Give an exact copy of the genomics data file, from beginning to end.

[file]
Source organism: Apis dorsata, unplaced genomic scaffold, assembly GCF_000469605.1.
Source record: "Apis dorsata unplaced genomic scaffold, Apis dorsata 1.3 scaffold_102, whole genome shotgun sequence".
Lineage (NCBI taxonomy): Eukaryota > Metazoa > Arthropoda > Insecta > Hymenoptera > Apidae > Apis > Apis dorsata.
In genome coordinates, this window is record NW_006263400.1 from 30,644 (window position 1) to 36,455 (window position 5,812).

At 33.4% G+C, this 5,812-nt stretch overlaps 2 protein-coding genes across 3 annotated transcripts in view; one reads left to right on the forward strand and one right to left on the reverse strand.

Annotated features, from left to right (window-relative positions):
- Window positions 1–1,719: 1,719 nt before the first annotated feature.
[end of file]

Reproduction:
Source organism: Apis dorsata, unplaced genomic scaffold, assembly GCF_000469605.1.
Source record: "Apis dorsata unplaced genomic scaffold, Apis dorsata 1.3 scaffold_102, whole genome shotgun sequence".
Lineage (NCBI taxonomy): Eukaryota > Metazoa > Arthropoda > Insecta > Hymenoptera > Apidae > Apis > Apis dorsata.
In genome coordinates, this window is record NW_006263400.1 from 30,644 (window position 1) to 36,455 (window position 5,812).

At 33.4% G+C, this 5,812-nt stretch overlaps 2 protein-coding genes across 3 annotated transcripts in view; one reads left to right on the forward strand and one right to left on the reverse strand.

Annotated features, from left to right (window-relative positions):
- Window positions 1–1,719: 1,719 nt before the first annotated feature.